The First Ever 3D Model of a Refugee Camp Made with Drone Imagery

 

A colleague of mine just returned from overseas where he flew a UAV as part of an independent exploratory project. He did so with permission and also engaged directly with local communities in the process—as per the guidelines listed in theHumanitarian UAV Code of Conduct. He subsequently sent me this aerial video footage of a camp, which he recorded using a DJI Phantom 2 Vision+.

Screen Shot 2015-08-16 at 5.21.38 PM


The analysis of aerial imagery for humanitarian & development purposes is an active area of research at 
UAViators. He thus kindly gave me permission to share this footage with colleague Matt Shroyer so that we could explore the possibility of creating a mosaic and 3D model from the video. Incidentally, the image below is the highest resolution and most recent satellite image available of the camp on Google Maps. As you can tell, the satellite image is very much out of date.

Screen Shot 2015-08-14 at 10.56.08 AM

And here is the mosaic, which Matt kindly produced by taking hundreds of screenshots of the aerial video footage (click to enlarge):

Screen Shot 2015-08-14 at 11.00.01 AM

A close up:

Screen Shot 2015-08-14 at 11.02.13 AM

We then explored the possibility of creating a 3D model of the camp using the screenshots and SketchFab. The results are displayed below (click to enlarge). The numbers are annotations we added to provide relevant information on the camp. Perhaps in the future we’ll be able to add photographs & videos (captured from hand-held cameras) and other types of data to the 3D model.

Click here to view the 3D model, fly-throughs, and more. 

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Comment by Dronin on August 17, 2015 at 1:19pm

THat is amazing! How long did it  take you to generate the model?

Comment by Dronin on August 17, 2015 at 1:20pm

And what app did you use to make the model? You say SketchFab but that looks like a repository for models, not a modeler itself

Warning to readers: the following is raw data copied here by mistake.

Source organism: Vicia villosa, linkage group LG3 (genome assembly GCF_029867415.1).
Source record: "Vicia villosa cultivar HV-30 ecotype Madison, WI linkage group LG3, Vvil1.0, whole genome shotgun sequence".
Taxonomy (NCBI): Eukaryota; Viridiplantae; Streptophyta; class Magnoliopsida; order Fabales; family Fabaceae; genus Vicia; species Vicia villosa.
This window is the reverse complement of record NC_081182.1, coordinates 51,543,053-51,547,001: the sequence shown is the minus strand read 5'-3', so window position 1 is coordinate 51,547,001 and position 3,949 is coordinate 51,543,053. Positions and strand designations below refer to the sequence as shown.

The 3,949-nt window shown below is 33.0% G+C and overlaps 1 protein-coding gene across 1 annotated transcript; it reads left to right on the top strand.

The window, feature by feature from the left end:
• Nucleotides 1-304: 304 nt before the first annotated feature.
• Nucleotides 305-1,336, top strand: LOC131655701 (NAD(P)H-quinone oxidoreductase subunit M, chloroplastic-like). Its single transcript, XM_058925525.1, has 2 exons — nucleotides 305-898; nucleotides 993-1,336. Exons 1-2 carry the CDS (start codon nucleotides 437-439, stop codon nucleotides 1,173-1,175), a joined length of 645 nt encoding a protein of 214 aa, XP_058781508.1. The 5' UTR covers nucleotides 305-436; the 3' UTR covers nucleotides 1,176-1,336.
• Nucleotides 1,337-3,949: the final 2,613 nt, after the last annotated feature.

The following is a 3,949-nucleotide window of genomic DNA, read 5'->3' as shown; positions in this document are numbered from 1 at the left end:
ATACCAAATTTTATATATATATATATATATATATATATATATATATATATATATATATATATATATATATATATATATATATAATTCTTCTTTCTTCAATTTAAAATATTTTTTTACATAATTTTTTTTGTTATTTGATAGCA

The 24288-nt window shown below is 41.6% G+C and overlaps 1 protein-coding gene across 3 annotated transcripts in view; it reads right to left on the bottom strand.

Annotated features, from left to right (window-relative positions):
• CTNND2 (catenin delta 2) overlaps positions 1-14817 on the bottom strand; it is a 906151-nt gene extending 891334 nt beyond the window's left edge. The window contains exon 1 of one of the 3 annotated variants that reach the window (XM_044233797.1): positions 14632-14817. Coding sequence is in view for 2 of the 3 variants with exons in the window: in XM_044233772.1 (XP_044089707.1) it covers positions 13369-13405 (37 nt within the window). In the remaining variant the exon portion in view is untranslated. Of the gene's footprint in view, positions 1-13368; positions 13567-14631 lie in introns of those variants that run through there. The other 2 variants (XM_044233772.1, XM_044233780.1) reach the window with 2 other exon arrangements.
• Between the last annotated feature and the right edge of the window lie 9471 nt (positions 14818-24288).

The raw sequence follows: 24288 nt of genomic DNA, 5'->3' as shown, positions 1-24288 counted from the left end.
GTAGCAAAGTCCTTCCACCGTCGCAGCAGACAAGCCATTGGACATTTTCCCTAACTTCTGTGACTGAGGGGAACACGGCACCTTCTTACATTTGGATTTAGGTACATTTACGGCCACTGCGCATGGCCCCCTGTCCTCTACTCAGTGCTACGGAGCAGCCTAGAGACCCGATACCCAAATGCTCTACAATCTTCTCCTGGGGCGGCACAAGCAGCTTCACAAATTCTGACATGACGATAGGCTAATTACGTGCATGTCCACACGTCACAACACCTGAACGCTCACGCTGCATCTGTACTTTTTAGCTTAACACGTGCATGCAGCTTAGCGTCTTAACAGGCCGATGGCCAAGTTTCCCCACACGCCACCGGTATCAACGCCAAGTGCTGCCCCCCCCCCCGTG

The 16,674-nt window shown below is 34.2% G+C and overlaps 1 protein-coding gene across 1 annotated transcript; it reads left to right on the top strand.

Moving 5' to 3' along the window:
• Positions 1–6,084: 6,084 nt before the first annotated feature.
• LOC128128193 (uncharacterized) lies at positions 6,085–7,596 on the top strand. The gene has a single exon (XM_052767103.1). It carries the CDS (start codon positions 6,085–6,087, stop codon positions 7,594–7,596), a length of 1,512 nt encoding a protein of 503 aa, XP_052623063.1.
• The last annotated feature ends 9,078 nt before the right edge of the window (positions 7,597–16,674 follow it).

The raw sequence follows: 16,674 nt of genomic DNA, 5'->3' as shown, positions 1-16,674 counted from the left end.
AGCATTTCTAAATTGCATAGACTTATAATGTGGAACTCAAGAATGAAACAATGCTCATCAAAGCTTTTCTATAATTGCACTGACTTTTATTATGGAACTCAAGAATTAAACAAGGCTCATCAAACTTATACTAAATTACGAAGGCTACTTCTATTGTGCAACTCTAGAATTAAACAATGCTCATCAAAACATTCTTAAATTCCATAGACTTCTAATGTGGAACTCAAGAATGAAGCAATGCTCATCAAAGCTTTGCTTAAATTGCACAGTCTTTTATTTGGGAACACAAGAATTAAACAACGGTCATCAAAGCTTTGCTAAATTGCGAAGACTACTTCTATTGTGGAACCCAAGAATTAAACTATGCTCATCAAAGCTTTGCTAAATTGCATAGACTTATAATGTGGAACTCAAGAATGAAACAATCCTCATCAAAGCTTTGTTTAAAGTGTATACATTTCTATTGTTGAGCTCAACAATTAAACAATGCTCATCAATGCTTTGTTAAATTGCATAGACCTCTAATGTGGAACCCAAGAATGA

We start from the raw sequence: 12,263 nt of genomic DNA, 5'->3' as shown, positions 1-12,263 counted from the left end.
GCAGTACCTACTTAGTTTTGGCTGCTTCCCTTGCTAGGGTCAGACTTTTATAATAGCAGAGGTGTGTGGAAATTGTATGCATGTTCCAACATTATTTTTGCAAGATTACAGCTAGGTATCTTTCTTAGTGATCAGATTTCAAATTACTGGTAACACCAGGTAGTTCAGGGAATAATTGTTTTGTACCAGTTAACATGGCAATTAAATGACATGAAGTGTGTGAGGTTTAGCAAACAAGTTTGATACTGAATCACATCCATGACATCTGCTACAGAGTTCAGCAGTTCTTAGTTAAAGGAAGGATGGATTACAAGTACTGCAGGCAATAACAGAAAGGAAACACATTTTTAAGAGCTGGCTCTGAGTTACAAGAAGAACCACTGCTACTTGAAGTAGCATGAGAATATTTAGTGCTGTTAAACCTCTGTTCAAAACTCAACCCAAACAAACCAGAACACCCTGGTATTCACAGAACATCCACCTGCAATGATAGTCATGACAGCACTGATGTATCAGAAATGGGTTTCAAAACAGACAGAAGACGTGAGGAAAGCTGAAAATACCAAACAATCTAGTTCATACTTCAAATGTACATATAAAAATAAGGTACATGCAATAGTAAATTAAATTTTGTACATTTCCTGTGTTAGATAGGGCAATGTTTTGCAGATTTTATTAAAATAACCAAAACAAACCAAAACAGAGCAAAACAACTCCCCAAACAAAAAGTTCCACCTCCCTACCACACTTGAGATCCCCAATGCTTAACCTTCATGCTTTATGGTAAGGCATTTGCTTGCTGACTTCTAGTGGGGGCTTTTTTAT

Comment by Jerry Giant on August 17, 2015 at 9:55pm

great results, i apologize for the prior comment.

Comment by Matthew Schroyer on August 18, 2015 at 6:06am

Hi Max - SketchFab is the repository for models, but the model itself was created using Agisoft Photoscan. Once all the still images were extracted from the video, it took about 2 hours for the software to align the photos, create a dense point cloud, and finally create a mesh and texture for the model.

Comment by Dronin on August 18, 2015 at 8:14am

Awesome thank you!

Comment by Azhar T. Pangesti on August 18, 2015 at 11:33am

Another option (for Phantom 2 V+) is to use Pix4D's apps (Android and iOS, free).
It will do auto-take-off.. fly in grid... auto-landing... then the images (not videos) are stored in the SDcard with geotag included. We can then feed it to Photoscan as usual.

Comment by Patrick Meier on August 18, 2015 at 11:46am

Yes indeed, thanks Azhar. My colleague only captured aerial videos because he was working on a video documentary. It would certainly have been easier to work from images and use the Pix4D app. On that note, am hoping the app gets updated for the Phantom 3 very soon.

Comment by Sergios Zafeiropoulos on August 26, 2015 at 2:40am
Oh so flying over people is not an acceptable practice but flying over refugees in order to make a 3d model of a refugee camp is ok ?
Comment by Patrick Meier on August 26, 2015 at 5:05am

@Sergios, the second sentence of this post reads as follows:


"He did so with permission and also engaged directly with local communities in the process—as per the guidelines listed in the Humanitarian UAV Code of Conduct." Have you read this Code of Conduct along with Supporting Guidelines? Have you read the list of humanitarian organizations that have contributed to these guidelines?

Comment by Sergios Zafeiropoulos on August 26, 2015 at 6:42am
Patrick as a matter of fact I have read the code of conduct and it mentions " Do no harm: assess and mitigate potential unintended consequences that UAV operations may have on affected communities and humanitarian action." So you tell me what happens when mid flight you copter decides to lose an esc ?

I'm pointing out that humanitarian or not flying over people is generally not safe no matter the cost of the drone.
I'm sorry but I don't see the difference with the other post which presents images from Orange County Register and it's generally frowned upon by the drone community.

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